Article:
I don’t recommend buying a used Alfa Romeo GT with the Selespeed transmission. It’s not something you want to own outside of warranty.
The “Alfa Red” aka “Rosso Alfa” paint is the weakest colour in terms of resistance to stone chips. The difference from other colours is noticeable, especially if you do a lot of motorway driving.
All engines in the Alfa Romeo GT have timing belts. I think that the original timing belt replacement intervals are too optimistic. Follow this link to learn more about cambelts and why it’s important to replace them on time.
If you’d like to buy an Alfa Romeo GT with a Twin Spark engine, find one with a documented service history. The Twin Spark engine is a delicate flower – it needs correct maintenance to last. I think that the V6 is a better choice.
The 2.0 JTS is Alfa Romeo’s first direct injection engine. It is based on the 2.0 Twin Spark and shares the same problems plus a couple new ones. Again, the V6 is a much better choice.
The V6 “Busso” doesn’t have any major flaws. Great sound too. Just watch the oil consumption. The factory spec oil is fairly thick because this engine has its origins in the 1970s, so it’s not a “modern” design. The 3.2L may use more oil than it’s smaller siblings due to smaller oil control rings.
The Alfa Romeo GT is one of the last Alfa Romeo cars that you can buy with the famous “Busso” engine. The production of this V6 unit ended in 2005. The designer of this engine, Giuseppe Busso, died three days after the production stopped.
Fiat’s JTDm engines are great but have one significant flaw. From late-2005, they were fitted with swirl flaps in the intake manifold. Initially, the intake manifolds were metal with plastic flaps inside (the safer kind). From late-2006, the intake manifolds became plastic with stainless steel flaps inside. These may break off and wreck your engine.
The Alfa Romeo GT JTDm cars sold in the UK did not have diesel particulate filters (DPF). However, the DPF was initially optional and became mandatory from 2007 in some markets. If you’d like to know if a particular car has a DPF, you should decode the vehicle identification number (VIN) to find out.
Follow this link for an article that might help you decide if a modern diesel engine, like the JTDm, is the right choice for you.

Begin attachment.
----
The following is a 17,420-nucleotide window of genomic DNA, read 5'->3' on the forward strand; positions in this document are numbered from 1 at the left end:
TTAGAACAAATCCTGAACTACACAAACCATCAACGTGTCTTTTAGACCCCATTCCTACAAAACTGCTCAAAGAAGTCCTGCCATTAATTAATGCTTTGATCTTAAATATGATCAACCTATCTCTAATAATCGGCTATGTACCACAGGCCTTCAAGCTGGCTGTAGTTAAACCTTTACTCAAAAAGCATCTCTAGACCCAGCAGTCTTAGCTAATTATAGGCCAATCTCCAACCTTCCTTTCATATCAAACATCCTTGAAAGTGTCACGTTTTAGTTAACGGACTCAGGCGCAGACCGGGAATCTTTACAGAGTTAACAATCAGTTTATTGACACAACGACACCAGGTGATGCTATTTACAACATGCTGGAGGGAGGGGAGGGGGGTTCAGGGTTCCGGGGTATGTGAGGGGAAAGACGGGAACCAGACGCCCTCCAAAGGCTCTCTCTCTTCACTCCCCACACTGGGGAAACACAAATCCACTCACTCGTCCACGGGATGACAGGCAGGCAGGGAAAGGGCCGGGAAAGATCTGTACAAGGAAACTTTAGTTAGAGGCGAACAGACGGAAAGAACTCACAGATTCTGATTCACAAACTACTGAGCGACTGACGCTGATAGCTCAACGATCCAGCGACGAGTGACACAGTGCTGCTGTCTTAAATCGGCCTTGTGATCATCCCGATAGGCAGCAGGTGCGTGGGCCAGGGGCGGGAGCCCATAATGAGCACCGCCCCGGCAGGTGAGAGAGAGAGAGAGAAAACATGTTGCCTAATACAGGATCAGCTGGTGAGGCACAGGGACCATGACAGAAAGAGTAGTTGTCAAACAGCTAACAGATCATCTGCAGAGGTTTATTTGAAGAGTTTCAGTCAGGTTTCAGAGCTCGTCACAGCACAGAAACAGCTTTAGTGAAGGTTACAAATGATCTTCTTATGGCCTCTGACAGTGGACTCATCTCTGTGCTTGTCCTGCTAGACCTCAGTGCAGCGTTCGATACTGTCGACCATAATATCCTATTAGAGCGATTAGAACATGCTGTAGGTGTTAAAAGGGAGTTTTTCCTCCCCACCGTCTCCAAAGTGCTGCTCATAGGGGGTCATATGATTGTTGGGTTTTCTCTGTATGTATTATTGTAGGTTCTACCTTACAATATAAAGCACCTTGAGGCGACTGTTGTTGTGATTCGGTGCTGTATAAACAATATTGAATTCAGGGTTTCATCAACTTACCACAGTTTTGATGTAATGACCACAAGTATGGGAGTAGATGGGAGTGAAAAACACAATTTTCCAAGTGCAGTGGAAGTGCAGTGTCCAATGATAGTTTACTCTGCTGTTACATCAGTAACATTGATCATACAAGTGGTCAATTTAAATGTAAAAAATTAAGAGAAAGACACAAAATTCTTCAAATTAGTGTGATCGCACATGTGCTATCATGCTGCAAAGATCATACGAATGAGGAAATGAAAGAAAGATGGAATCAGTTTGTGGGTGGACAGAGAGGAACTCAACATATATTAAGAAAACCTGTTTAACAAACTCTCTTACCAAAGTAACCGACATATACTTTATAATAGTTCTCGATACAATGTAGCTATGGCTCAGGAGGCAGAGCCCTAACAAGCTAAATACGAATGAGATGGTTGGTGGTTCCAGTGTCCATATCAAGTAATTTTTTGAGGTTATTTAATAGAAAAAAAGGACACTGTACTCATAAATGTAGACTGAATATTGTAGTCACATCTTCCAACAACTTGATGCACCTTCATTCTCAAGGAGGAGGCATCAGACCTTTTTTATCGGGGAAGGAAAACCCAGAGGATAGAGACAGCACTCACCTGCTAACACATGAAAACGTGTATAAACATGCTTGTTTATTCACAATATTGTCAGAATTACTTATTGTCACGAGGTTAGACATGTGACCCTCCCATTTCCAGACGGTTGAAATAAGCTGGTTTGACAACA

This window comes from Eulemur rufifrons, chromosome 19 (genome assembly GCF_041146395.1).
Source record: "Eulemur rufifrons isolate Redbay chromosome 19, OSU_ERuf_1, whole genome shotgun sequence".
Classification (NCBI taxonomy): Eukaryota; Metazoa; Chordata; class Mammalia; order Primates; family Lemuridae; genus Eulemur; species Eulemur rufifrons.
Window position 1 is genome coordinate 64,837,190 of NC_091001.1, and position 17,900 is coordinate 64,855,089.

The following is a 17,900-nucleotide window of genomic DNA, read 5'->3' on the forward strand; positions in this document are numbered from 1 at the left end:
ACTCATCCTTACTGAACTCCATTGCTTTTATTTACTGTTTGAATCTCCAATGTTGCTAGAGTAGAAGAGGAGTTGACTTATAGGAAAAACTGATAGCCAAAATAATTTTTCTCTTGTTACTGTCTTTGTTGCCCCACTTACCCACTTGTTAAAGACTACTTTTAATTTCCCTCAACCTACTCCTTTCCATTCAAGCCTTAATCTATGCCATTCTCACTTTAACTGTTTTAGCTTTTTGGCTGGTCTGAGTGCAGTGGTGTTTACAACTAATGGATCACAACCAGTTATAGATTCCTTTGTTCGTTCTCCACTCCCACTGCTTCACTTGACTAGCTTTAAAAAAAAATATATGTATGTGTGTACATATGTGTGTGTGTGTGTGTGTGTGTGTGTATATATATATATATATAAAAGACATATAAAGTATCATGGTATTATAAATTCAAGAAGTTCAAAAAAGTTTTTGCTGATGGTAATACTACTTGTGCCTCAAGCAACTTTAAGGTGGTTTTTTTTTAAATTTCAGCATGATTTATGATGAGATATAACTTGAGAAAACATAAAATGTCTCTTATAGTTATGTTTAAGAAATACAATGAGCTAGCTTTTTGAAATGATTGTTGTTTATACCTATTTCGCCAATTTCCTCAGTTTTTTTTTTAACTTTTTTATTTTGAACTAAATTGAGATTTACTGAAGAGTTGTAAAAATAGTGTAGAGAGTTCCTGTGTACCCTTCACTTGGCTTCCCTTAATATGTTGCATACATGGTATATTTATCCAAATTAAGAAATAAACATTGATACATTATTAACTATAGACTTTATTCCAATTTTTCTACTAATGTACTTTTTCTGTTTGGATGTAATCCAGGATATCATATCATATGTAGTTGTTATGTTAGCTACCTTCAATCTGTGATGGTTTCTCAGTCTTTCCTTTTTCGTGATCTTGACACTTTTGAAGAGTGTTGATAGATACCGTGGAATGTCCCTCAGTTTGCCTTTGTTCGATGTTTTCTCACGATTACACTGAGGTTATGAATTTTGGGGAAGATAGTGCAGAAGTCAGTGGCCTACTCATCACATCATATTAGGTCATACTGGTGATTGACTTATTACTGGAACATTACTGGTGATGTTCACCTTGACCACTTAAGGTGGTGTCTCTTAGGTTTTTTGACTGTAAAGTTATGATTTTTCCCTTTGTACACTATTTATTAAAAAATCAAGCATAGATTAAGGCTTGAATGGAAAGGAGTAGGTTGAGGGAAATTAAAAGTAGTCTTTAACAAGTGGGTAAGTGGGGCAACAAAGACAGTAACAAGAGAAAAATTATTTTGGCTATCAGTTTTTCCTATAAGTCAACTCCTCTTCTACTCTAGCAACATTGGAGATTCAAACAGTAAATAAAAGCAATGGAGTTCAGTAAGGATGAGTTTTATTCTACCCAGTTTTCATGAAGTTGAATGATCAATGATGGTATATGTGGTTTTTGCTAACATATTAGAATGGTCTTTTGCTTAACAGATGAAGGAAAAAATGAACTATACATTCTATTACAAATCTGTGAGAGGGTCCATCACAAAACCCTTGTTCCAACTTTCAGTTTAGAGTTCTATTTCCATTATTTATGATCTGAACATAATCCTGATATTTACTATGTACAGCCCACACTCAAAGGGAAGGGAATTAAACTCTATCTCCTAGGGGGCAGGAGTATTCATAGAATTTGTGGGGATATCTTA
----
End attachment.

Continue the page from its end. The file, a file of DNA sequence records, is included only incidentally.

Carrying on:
Alfa Romeo GT specifications
This section contains Alfa Romeo GT specifications. You will also find technical information regarding the engines used in these cars. Press the buttons below to display the specs and engine technical details.
Petrol engines – specs & performance figures
|1.8 Twin Spark 16v||1747 cm³ / 106.6 cu in||140 PS / 103 kW||163 Nm / 120 lbf⋅ft|
|2.0 JTS 16v||1970 cm³ / 120.2 cu in||165 PS / 121 kW||206 Nm / 152 lbf⋅ft|
|3.2 V6 24v||3179 cm³ / 194 cu in||240 PS / 177 kW||300 Nm / 221 lbf⋅ft||Until 2007|
Diesel engines – specs & performance figures
|1.9 JTDm 16v||1910 cm³ / 116.6 cu in||150 PS / 110 kW||305 Nm / 225 lbf⋅ft|
|1.9 JTDm 16v Q2||1910 cm³ / 116.6 cu in||170 PS / 125 kW||330 Nm / 243 lbf⋅ft||From 2007|
Petrol engines – technical details
|Engine||Engine config.||Forced induction||Valve timing||Fuel delivery||DMF||Inlet flaps|
|Legend:||DOHC - Double Overhead Camshaft
VVT - Variable Valve Timing
EFI - Electronic Fuel Injection
JTS - "Jet Stoichiometric Thrust"
DMF - Dual-mass Flywheel (does not apply to auto. transmissions with torque converters)
VLIM - Variable Length Intake Manifold
|1.8 Twin Spark||Inline-4, 16 valves||No||Timing belt, DOHC, VVT||Port injection (EFI)||Yes||VLIM|
|2.0 JTS||Inline-4, 16 valves||No||Timing belt, DOHC, VVT||Direct injection (JTS)||Yes||VLIM|
|3.2 V6 24v "Busso"||V6, 24 valves||No||Timing belt, DOHC||Port injection (EFI)||Yes||No|
Diesel engines – technical details
|Engine||Engine config.||Forced induction||Valve timing||Injection system||DMF||DPF||Swirl flaps|
|Legend:||DOHC - Double Overhead Camshaft
DPF - Diesel Particulate Filter
DMF - Dual-mass Flywheel (does not apply to auto. transmissions with torque converters)
|1.9 JTD M-Jet 16v||Inline-4, 16 valves||Turbo||Timing belt, DOHC||Common Rail (2nd gen, "MultiJet")||Yes||Optional||From mid-2005|
Alfa Romeo GT wheel sizes
Press the button below to see the original equipment manufactuer (OEM) rim & tyres sizes for the Alfa Romeo GT. These are the original wheel sizes that were fitted by the manufacturer.
|Tyres||Rims||Centre Bore||Bolt Pattern||Comments|
|205/55 R16||7Jx16 ET35||58.1 mm||5x98|
|215/45 R17||7JX17 ET35||58.1 mm||5x98|
|225/45 R17||7.5JX17 ET35||58.1 mm||5x98||for 3.2 V6 24v|
|225/40 R18||8Jx18 ET32||58.1 mm||5x98||fits all GT models|